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Fire investigators focus on exterior electrical systems in Bellagio blaze — PHOTOS

Updated April 14, 2017 - 9:43 pm

Clark County Fire Department investigators are focusing on the Bellagio’s electrical and lighting systems as the likely culprit in a scary wind-whipped fire that scorched exterior building panels along the resort’s roof line Thursday night.

Deputy Chief Jeff Buchanan identified the exterior electrical systems as the focus of the investigation at a briefing Friday, while noting that the cause of the fire has not yet been determined.

He said an initial estimate put the damage to the building at $400,000 to $450,000. Retail stores beneath the area where the fire burned were not damaged.

Crews were called to the resort about 10:45 p.m. Thursday and arrived in roughly five minutes. Firefighters initially had difficulties reaching the flames burning in flammable exterior panels above retail shops on the north side of the Bellagio’s famed fountain — and windy conditions threatened to further spread the fire.

‘We’re a creative group’

But Buchanan said firefighters quickly sized up the situation at the hotel-casino at 3600 Las Vegas Blvd. South and had the blaze under control in 20 minutes.

“Part of the job of a firefighting department like ours, you have to be innovators, you have to be able to improvise,” he said. “And for us, we’re a creative group.”


He said firefighters used a piece of equipment called a deck gun to spray the flames from a distance, while others used ladder trucks to move in closer, Buchanan said.

“We have a very systematic approach to all the high rise fires that are on the Strip,” he said. “We protect some of the most expensive and valuable property in the world, and our men and women are trained to a very, very high level.”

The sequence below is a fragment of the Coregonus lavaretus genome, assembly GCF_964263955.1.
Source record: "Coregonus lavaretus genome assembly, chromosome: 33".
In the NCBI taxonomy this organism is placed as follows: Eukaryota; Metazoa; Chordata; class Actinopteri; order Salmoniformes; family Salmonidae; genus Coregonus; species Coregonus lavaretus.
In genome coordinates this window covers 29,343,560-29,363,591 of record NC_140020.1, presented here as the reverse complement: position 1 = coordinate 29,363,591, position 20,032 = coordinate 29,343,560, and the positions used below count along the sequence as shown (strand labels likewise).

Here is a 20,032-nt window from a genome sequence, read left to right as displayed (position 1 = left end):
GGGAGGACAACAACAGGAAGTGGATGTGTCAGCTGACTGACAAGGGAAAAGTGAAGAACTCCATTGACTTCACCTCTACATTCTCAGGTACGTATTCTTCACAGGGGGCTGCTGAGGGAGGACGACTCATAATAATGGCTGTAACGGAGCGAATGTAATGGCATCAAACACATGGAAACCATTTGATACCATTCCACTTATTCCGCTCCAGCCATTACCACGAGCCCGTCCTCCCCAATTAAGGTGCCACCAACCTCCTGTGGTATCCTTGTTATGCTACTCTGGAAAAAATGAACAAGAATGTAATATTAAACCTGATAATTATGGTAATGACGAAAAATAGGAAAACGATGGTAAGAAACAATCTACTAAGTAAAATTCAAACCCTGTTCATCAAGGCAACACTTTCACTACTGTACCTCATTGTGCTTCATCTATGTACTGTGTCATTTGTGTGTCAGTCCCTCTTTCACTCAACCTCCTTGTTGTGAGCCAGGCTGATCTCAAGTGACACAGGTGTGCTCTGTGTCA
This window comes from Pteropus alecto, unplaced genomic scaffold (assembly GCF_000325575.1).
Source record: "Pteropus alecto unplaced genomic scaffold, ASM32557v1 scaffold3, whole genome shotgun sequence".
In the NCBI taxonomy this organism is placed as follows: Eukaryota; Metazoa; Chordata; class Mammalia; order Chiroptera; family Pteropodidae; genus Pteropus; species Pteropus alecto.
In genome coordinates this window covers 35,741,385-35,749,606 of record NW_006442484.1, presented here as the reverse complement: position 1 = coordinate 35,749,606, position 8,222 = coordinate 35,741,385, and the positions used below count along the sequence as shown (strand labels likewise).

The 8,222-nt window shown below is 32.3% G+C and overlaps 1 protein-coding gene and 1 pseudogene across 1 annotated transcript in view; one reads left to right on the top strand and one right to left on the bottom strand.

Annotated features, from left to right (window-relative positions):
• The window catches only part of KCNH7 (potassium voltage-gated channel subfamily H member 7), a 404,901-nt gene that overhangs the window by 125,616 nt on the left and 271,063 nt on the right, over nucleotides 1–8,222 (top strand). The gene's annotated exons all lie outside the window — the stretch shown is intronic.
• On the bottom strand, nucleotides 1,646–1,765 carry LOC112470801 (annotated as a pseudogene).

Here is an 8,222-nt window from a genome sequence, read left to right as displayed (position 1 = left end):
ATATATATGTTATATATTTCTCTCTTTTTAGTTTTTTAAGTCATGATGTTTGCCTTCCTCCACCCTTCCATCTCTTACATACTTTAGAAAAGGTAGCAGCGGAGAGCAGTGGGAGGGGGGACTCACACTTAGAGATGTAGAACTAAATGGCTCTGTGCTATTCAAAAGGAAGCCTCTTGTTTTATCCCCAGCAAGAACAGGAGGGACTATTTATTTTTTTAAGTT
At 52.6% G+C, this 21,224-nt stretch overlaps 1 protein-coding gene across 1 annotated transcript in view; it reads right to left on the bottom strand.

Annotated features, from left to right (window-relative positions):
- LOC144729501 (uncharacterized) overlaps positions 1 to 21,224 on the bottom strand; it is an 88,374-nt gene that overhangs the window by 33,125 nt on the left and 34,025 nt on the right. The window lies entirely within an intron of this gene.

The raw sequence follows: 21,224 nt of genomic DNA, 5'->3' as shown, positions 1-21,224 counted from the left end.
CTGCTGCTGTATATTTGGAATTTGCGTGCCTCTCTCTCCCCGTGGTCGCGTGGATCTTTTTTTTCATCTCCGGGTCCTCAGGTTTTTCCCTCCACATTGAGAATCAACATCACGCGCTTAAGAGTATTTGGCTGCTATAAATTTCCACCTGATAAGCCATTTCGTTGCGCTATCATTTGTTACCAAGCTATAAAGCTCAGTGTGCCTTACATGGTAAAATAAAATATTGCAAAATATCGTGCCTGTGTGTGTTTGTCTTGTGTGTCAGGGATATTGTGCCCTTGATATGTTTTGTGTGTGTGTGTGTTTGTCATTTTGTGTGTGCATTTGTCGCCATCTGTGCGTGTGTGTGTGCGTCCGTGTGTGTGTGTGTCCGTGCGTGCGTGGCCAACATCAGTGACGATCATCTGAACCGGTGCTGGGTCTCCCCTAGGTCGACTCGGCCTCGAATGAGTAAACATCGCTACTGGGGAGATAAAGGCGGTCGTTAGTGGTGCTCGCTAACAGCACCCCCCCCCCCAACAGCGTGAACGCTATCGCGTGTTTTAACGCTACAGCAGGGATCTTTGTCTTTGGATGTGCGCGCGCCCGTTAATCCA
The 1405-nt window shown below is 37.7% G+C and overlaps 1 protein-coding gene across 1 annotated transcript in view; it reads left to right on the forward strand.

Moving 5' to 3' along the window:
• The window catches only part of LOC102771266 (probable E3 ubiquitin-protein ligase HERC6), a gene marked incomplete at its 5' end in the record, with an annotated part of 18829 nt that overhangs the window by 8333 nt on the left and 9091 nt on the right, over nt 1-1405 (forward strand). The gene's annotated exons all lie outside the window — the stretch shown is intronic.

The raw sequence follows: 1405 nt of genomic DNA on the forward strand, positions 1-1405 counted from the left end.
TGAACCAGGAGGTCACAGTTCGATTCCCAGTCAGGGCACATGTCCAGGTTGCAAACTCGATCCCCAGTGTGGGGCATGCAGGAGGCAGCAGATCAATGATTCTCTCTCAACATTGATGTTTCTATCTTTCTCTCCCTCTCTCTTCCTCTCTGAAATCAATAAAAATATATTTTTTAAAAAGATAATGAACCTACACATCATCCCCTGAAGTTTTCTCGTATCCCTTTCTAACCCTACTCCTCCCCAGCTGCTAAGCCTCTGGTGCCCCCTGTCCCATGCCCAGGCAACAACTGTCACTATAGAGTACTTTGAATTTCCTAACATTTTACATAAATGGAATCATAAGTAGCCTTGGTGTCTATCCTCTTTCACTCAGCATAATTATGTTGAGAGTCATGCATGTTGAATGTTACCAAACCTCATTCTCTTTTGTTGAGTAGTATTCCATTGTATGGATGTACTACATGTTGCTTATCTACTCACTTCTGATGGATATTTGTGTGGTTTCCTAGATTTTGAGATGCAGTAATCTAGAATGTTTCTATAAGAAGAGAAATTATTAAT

Firefighter Zack Schaeffer said the department’s success is largely tied to its culture of preparedness.

“We plan every day. … We talk about it over breakfast sometimes,” he said. “We pick a building and we talk about everything that could go wrong there.”

The short-lived fire at the Bellagio, which resembled a 2008 blaze at the Monte Carlo, drew a crowd of onlookers along the Strip and got the attention of guests at nearby hotels.

Jill Long of Pittsburgh said she could see the fire and the smell the smoke from the balcony of her hotel room at The Cosmopolitan of Las Vegas, as well as debris flying from the fire and into the lake next to the retail shops.

“There was just a lot of fire and a lot of smoke,” Long said Thursday night. “It smells terrible.”

Similar to 2008 Monte Carlo fire

Seventy-seven crew members responded to the scene, which shut down Las Vegas Boulevard for hours.

The fire drew comparisons to a Jan. 25, 2008, fire at the Monte Carlo that scorched the building’s upper façade. Both blazes involved a flammable building material known as Exterior Installation and Finish System — EIFS for short.

Smoke and flames rise after a fire broke out at the Monte Carlo hotel-casino in Las Vegas, Friday, Jan. 25, 2008. (Robin Tait/AP)

That fire caused substantial damage to the upper six floors of the 32-story hotel-casino and forced its closure for more than a week.

The Bellagio got off easier: Nobody was injured and no guests had to be evacuated. A few guests and employees were briefly evacuated from the retail shop area, a spokeswoman said. A statement posted on the Bellagio’s Twitter account Friday said the entire resort was open for business as usual.

While EIFS can burn at high temperatures, it is extremely common on the exterior of commercial buildings around the world.

Clark County spokesman Erik Pappa said building code inspectors visited the resort Friday morning, and found no apparent code violations.

Contact Wesley Juhl at wjuhl@reviewjournal.com and 702-383-0391. Follow @WesJuhl on Twitter. Contact Mike Shoro at mshoro@reviewjournal.com. Follow @mike_shoro on Twitter.

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